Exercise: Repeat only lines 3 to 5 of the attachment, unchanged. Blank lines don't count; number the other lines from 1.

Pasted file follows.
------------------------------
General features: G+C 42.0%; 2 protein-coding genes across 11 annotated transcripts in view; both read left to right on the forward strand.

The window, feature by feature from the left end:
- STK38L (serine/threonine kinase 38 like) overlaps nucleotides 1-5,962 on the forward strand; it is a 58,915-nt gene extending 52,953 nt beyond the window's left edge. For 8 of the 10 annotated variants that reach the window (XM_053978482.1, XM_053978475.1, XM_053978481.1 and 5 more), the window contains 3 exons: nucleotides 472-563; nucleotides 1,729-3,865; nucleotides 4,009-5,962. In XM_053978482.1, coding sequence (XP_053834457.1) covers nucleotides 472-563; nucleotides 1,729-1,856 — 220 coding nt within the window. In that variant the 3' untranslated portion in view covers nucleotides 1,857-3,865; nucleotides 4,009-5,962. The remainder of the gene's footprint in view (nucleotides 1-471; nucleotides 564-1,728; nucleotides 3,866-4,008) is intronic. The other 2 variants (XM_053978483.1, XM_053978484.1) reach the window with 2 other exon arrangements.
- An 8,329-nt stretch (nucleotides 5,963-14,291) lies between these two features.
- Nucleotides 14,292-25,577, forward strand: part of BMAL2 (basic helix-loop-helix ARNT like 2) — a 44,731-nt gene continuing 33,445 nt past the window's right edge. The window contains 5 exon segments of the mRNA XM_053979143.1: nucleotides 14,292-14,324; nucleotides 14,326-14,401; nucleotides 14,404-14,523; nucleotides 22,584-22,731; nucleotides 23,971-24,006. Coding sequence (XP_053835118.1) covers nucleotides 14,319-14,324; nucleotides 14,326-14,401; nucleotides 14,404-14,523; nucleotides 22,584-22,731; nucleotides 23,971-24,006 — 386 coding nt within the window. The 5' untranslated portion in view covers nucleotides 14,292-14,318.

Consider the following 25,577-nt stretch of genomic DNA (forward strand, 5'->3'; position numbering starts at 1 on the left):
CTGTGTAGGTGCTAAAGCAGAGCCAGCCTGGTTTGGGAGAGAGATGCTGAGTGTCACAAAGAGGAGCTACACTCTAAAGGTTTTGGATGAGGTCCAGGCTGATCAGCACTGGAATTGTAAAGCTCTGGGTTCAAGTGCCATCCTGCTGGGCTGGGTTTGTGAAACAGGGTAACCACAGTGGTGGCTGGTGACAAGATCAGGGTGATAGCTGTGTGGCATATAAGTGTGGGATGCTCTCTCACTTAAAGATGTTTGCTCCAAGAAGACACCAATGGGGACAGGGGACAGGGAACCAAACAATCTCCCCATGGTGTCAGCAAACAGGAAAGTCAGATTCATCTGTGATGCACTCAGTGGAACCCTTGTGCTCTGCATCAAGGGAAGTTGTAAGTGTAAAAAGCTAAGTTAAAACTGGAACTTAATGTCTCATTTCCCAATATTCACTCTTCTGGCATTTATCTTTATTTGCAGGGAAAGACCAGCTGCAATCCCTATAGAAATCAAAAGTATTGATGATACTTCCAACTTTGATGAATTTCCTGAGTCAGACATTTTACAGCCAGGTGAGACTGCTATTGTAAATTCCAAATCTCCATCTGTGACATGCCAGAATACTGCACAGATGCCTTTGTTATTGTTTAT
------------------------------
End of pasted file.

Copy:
- STK38L (serine/threonine kinase 38 like) overlaps nucleotides 1-5,962 on the forward strand; it is a 58,915-nt gene extending 52,953 nt beyond the window's left edge. For 8 of the 10 annotated variants that reach the window (XM_053978482.1, XM_053978475.1, XM_053978481.1 and 5 more), the window contains 3 exons: nucleotides 472-563; nucleotides 1,729-3,865; nucleotides 4,009-5,962. In XM_053978482.1, coding sequence (XP_053834457.1) covers nucleotides 472-563; nucleotides 1,729-1,856 — 220 coding nt within the window. In that variant the 3' untranslated portion in view covers nucleotides 1,857-3,865; nucleotides 4,009-5,962. The remainder of the gene's footprint in view (nucleotides 1-471; nucleotides 564-1,728; nucleotides 3,866-4,008) is intronic. The other 2 variants (XM_053978483.1, XM_053978484.1) reach the window with 2 other exon arrangements.
- An 8,329-nt stretch (nucleotides 5,963-14,291) lies between these two features.
- Nucleotides 14,292-25,577, forward strand: part of BMAL2 (basic helix-loop-helix ARNT like 2) — a 44,731-nt gene continuing 33,445 nt past the window's right edge. The window contains 5 exon segments of the mRNA XM_053979143.1: nucleotides 14,292-14,324; nucleotides 14,326-14,401; nucleotides 14,404-14,523; nucleotides 22,584-22,731; nucleotides 23,971-24,006. Coding sequence (XP_053835118.1) covers nucleotides 14,319-14,324; nucleotides 14,326-14,401; nucleotides 14,404-14,523; nucleotides 22,584-22,731; nucleotides 23,971-24,006 — 386 coding nt within the window. The 5' untranslated portion in view covers nucleotides 14,292-14,318.